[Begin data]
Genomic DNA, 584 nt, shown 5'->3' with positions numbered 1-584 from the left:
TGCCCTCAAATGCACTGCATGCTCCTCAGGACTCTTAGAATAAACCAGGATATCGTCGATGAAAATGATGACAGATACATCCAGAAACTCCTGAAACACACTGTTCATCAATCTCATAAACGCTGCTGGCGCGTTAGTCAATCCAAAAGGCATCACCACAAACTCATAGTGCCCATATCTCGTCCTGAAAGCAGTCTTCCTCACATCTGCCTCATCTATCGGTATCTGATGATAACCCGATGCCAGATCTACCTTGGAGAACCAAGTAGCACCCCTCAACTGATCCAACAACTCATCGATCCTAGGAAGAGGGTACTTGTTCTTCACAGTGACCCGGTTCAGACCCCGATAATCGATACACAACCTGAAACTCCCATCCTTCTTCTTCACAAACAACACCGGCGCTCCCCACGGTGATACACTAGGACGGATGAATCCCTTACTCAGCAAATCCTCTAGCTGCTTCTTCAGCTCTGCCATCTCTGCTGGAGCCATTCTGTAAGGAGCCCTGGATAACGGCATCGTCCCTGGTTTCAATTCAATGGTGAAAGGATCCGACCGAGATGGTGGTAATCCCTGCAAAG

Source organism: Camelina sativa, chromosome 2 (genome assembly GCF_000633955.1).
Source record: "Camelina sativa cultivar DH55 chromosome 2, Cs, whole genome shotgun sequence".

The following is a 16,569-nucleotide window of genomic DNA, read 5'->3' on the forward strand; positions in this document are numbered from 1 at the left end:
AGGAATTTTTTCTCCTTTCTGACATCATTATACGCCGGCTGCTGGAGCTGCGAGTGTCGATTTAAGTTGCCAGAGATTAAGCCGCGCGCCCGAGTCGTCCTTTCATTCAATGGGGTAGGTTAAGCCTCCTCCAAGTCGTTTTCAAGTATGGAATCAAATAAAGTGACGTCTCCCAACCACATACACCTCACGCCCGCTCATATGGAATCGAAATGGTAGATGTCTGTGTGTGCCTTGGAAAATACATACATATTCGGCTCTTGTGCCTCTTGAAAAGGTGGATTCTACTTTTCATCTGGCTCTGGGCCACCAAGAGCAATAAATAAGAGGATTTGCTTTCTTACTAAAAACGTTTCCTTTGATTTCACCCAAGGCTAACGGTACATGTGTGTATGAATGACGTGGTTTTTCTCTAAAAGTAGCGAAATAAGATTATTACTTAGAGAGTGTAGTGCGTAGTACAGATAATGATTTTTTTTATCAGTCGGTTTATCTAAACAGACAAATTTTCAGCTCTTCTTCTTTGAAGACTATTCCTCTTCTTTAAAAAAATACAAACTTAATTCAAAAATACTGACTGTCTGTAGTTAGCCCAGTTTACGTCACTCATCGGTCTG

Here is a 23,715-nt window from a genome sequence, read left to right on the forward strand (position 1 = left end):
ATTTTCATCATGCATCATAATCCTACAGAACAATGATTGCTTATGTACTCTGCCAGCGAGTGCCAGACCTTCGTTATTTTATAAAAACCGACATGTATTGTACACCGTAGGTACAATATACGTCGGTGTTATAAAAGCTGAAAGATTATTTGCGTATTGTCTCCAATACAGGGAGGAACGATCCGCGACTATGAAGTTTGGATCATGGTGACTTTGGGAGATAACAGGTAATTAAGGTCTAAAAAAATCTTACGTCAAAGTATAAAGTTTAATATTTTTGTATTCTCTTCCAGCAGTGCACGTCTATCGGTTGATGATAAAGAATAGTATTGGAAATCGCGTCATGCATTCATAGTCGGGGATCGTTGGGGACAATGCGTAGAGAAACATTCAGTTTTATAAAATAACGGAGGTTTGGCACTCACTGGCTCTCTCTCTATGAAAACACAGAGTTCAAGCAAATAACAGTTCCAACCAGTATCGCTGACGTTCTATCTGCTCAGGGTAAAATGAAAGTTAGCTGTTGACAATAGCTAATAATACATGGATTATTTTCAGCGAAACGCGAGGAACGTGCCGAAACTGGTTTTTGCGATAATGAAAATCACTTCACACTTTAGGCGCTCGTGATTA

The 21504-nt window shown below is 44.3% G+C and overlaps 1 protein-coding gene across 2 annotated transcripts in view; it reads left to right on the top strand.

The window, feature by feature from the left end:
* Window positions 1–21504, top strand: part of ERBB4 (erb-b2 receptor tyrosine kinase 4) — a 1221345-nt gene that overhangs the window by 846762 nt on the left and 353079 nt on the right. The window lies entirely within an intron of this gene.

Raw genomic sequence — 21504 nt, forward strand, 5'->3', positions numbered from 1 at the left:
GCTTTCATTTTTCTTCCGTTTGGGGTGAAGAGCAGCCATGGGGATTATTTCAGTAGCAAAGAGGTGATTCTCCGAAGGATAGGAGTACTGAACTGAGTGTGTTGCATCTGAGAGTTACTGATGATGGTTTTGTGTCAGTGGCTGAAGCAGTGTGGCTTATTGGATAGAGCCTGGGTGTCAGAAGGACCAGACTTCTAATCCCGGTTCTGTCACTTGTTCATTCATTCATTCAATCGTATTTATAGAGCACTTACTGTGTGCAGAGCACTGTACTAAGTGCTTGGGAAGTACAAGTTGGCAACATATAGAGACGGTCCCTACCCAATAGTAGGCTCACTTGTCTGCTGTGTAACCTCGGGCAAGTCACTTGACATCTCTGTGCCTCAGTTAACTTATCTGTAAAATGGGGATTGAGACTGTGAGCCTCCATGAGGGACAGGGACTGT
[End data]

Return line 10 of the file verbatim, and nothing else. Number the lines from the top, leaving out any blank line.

The window, feature by feature from the left end: